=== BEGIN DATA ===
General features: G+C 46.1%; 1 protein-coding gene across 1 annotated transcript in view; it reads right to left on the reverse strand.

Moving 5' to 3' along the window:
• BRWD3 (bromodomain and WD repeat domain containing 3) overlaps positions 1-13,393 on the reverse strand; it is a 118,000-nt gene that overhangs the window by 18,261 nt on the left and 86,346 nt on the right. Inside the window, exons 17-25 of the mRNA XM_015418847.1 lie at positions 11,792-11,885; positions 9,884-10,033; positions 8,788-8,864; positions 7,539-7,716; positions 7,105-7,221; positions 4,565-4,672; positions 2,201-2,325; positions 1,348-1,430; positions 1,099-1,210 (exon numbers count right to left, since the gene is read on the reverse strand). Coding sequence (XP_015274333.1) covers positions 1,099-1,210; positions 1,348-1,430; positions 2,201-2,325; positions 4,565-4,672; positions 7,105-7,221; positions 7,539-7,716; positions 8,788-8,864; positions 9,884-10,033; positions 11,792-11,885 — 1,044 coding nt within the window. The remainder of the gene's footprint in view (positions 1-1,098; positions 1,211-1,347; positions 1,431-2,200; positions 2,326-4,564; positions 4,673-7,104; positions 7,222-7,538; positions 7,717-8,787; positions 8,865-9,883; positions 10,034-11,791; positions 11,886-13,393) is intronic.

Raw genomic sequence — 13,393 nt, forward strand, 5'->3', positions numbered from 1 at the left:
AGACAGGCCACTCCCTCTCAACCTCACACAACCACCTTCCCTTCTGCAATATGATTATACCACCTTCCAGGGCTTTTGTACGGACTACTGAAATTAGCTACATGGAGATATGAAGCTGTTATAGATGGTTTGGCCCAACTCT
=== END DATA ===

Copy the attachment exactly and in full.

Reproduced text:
General features: G+C 46.1%; 1 protein-coding gene across 1 annotated transcript in view; it reads right to left on the reverse strand.

Moving 5' to 3' along the window:
• BRWD3 (bromodomain and WD repeat domain containing 3) overlaps positions 1-13,393 on the reverse strand; it is a 118,000-nt gene that overhangs the window by 18,261 nt on the left and 86,346 nt on the right. Inside the window, exons 17-25 of the mRNA XM_015418847.1 lie at positions 11,792-11,885; positions 9,884-10,033; positions 8,788-8,864; positions 7,539-7,716; positions 7,105-7,221; positions 4,565-4,672; positions 2,201-2,325; positions 1,348-1,430; positions 1,099-1,210 (exon numbers count right to left, since the gene is read on the reverse strand). Coding sequence (XP_015274333.1) covers positions 1,099-1,210; positions 1,348-1,430; positions 2,201-2,325; positions 4,565-4,672; positions 7,105-7,221; positions 7,539-7,716; positions 8,788-8,864; positions 9,884-10,033; positions 11,792-11,885 — 1,044 coding nt within the window. The remainder of the gene's footprint in view (positions 1-1,098; positions 1,211-1,347; positions 1,431-2,200; positions 2,326-4,564; positions 4,673-7,104; positions 7,222-7,538; positions 7,717-8,787; positions 8,865-9,883; positions 10,034-11,791; positions 11,886-13,393) is intronic.

Raw genomic sequence — 13,393 nt, forward strand, 5'->3', positions numbered from 1 at the left:
AGACAGGCCACTCCCTCTCAACCTCACACAACCACCTTCCCTTCTGCAATATGATTATACCACCTTCCAGGGCTTTTGTACGGACTACTGAAATTAGCTACATGGAGATATGAAGCTGTTATAGATGGTTTGGCCCAACTCT